Also, early in the year, when the weather was still chilly, I spent weeks in the workshop learning how to paint gourds. Over time, I got better at choosing the paints and inks that worked best and honed my drawing skills.

I also began baking bread – peasant loaves, white loaves, baguettes, yeast rolls and biscuits. (I had never been a baker and was [still am] pleasantly surprised at the outcomes.)

As winter began to fade, I began a major house spring cleaning, literally from ceiling to floor in every room. And, I prepped the vegetable garden, hand tilling the bed, planting and caring for the young summer vegetables. And, I started clearing brush that is overtaking the property, a major undertaking. One that will never be done.

I made a trellis out of branches to support a rose bush.

In May, my sisters came to my house for our yearly sister vacation. Our visit was more low-key than normal, mainly because my budget was so incredibly tight, but we did manage to go to the beach and go to Firefly Distillery and we went to see a movie together. One with Johnny Depp.

And, then I tended the garden. I spent more time there than in other years, since I had more free time, and productivity was the best ever, and I spent quite a bit of time in the kitchen preserving the harvest for winter consumption.

And, in between, I continued to work on my business and paint gourds and clear brush and bake bread and I learned to make concrete casts out of leaves for yard art.

And, we began work on my plant shack.  And, I planted a winter vegetable crop.

And, my sister and her husband came for a vacation in October and we took the boat to Folly Beach to fish and scavenge for sand dollars. We golfed with them and ate oysters. And, then they went home.

And, after that, I continued to work on my business and tend the garden and paint gourds and make concrete leaves and bake bread.

The winter crops are coming in now and I am preserving the excess of the harvest.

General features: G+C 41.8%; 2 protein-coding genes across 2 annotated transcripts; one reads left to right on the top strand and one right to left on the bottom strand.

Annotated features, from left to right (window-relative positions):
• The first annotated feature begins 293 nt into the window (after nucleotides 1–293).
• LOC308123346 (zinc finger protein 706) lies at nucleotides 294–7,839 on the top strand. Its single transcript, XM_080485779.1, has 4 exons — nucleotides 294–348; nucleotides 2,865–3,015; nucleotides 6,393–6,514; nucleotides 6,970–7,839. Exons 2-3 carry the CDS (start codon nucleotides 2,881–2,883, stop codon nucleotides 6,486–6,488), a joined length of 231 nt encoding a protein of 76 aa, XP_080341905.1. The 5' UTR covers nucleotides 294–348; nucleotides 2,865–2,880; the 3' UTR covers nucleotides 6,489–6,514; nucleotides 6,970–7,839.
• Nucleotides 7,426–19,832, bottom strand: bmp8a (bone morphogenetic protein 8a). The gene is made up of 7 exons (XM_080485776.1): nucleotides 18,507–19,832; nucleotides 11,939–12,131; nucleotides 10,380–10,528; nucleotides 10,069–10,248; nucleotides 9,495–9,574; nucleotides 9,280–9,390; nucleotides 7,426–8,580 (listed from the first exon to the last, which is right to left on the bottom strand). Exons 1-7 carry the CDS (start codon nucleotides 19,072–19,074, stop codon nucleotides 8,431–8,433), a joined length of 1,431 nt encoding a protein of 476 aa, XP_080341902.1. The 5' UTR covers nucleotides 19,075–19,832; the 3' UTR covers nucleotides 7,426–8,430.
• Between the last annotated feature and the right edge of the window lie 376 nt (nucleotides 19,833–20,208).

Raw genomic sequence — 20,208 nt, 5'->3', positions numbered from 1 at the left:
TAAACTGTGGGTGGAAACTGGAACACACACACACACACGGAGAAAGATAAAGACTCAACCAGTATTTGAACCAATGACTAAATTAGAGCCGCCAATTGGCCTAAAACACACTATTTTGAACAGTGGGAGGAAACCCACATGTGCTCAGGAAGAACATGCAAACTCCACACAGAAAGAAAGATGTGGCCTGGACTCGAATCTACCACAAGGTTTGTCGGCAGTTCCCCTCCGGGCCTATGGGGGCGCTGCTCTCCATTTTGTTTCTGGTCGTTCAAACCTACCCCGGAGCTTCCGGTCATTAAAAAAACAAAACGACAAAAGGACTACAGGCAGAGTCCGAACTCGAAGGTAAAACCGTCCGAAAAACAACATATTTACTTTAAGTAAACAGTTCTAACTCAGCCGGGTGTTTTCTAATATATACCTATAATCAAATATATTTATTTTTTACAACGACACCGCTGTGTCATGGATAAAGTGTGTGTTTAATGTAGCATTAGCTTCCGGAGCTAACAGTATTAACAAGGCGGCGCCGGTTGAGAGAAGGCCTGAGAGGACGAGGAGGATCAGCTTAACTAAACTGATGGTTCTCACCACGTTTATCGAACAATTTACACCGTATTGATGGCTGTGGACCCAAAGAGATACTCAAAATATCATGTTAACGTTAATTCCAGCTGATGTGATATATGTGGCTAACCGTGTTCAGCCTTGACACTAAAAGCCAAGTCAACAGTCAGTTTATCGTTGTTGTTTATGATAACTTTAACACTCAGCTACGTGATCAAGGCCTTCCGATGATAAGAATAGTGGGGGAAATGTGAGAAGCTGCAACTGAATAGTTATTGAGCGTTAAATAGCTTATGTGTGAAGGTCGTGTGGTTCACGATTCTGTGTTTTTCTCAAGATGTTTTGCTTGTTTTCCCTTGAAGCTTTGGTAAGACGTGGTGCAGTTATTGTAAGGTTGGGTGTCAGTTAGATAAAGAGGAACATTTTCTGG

My old car continues to hang in there, even though the transmission has been giving me a headache for a couple of years now. And, our tractor, a major tool at our house, has died and is non-repairable and there is no money in the budget for a replacement.

Looking back I can see that most people would find my year fairly non-descript. But, I have to say, all in all, it was good!

The look forward: A plan for 2013

If I had my druthers, I’d prefer to continue to pursue my dream of self-employment. But, since I do not have customers waiting in line for my services, that is not possible right now. My number one priority for the new year is to find a job.

Outside of that, I have made a few personal goals to have a happy year ahead.

  • Finish the plant shack. It’s been on hold for a few months because we ran out of money. But, that’s temporary (I hope) And, when it does get finished, I will have my own place to work on all my crafty things and gardening pursuits.
  • Grow more vegetables. I like growing things. Vegetables are fun to grow because they taste better and are fresher than anything store bought, I can grow organic, and I can preserve for future use and save money.
  • Paint more gourds. I’ve never considered myself an artist, but, I learned last year that the more I practice, the better I get.
  • Make more concrete leaves. Mixing concrete is like the adult version of making mud pies.
  • Bake more bread. A loaf of plain, bland, store-bought bread costs over $3.00 a loaf these days. My bread, on the other hand, tastes awesome and guests think I am super talented!
  • Clear more brush. The work is great aerobic exercise and the other end result is a prettier homestead.
  • Begin a daily journal. Because I want to.
  • Doodle every day. Doodling is great exercise for a more creative brain.
  • Write more. The more I do it, the better I get at it.
  • Learn new stuff. I want to make home-made wind chimes and other yard art. I’d like to start doing yoga. I want to learn how to use the table saw and drill press and jig saw and, then, make stuff.  I want to re-study classic literature, take an on-line course, study the stars, learn how to make pasta, make hand-crafted soap.

All in all, it looks good!